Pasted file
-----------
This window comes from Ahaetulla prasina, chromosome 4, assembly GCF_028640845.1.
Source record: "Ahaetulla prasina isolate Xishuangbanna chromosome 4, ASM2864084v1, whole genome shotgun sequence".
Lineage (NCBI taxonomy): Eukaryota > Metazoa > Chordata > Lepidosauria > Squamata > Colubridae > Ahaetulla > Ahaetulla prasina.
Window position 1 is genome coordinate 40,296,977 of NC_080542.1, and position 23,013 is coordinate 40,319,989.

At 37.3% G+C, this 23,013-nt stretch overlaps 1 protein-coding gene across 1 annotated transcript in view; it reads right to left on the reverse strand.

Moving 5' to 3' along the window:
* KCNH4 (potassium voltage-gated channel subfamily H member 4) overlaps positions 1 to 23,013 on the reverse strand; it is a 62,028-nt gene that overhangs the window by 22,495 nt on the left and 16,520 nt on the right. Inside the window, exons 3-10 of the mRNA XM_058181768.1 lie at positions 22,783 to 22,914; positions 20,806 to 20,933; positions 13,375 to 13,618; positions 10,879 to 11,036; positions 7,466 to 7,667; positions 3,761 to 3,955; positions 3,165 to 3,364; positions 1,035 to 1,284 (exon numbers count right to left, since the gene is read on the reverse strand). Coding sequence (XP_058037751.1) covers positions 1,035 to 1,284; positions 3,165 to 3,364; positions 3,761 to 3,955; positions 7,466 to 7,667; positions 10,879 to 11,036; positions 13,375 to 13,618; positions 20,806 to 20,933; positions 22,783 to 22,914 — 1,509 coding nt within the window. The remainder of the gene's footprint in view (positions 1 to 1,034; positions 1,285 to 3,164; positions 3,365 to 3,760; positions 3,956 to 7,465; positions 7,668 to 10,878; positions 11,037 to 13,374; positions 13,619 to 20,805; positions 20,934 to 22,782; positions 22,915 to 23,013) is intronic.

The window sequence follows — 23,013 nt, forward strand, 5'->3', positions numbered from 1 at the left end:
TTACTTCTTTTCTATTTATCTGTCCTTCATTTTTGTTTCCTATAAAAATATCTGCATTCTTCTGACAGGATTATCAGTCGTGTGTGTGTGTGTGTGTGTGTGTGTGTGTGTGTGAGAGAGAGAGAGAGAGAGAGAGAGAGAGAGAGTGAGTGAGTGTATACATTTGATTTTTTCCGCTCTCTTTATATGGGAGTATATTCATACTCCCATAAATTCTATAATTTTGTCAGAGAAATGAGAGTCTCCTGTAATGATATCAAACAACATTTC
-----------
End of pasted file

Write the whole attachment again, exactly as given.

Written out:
This window comes from Ahaetulla prasina, chromosome 4, assembly GCF_028640845.1.
Source record: "Ahaetulla prasina isolate Xishuangbanna chromosome 4, ASM2864084v1, whole genome shotgun sequence".
Lineage (NCBI taxonomy): Eukaryota > Metazoa > Chordata > Lepidosauria > Squamata > Colubridae > Ahaetulla > Ahaetulla prasina.
Window position 1 is genome coordinate 40,296,977 of NC_080542.1, and position 23,013 is coordinate 40,319,989.

At 37.3% G+C, this 23,013-nt stretch overlaps 1 protein-coding gene across 1 annotated transcript in view; it reads right to left on the reverse strand.

Moving 5' to 3' along the window:
* KCNH4 (potassium voltage-gated channel subfamily H member 4) overlaps positions 1 to 23,013 on the reverse strand; it is a 62,028-nt gene that overhangs the window by 22,495 nt on the left and 16,520 nt on the right. Inside the window, exons 3-10 of the mRNA XM_058181768.1 lie at positions 22,783 to 22,914; positions 20,806 to 20,933; positions 13,375 to 13,618; positions 10,879 to 11,036; positions 7,466 to 7,667; positions 3,761 to 3,955; positions 3,165 to 3,364; positions 1,035 to 1,284 (exon numbers count right to left, since the gene is read on the reverse strand). Coding sequence (XP_058037751.1) covers positions 1,035 to 1,284; positions 3,165 to 3,364; positions 3,761 to 3,955; positions 7,466 to 7,667; positions 10,879 to 11,036; positions 13,375 to 13,618; positions 20,806 to 20,933; positions 22,783 to 22,914 — 1,509 coding nt within the window. The remainder of the gene's footprint in view (positions 1 to 1,034; positions 1,285 to 3,164; positions 3,365 to 3,760; positions 3,956 to 7,465; positions 7,668 to 10,878; positions 11,037 to 13,374; positions 13,619 to 20,805; positions 20,934 to 22,782; positions 22,915 to 23,013) is intronic.

The window sequence follows — 23,013 nt, forward strand, 5'->3', positions numbered from 1 at the left end:
TTACTTCTTTTCTATTTATCTGTCCTTCATTTTTGTTTCCTATAAAAATATCTGCATTCTTCTGACAGGATTATCAGTCGTGTGTGTGTGTGTGTGTGTGTGTGTGTGTGTGTGAGAGAGAGAGAGAGAGAGAGAGAGAGAGAGAGTGAGTGAGTGTATACATTTGATTTTTTCCGCTCTCTTTATATGGGAGTATATTCATACTCCCATAAATTCTATAATTTTGTCAGAGAAATGAGAGTCTCCTGTAATGATATCAAACAACATTTC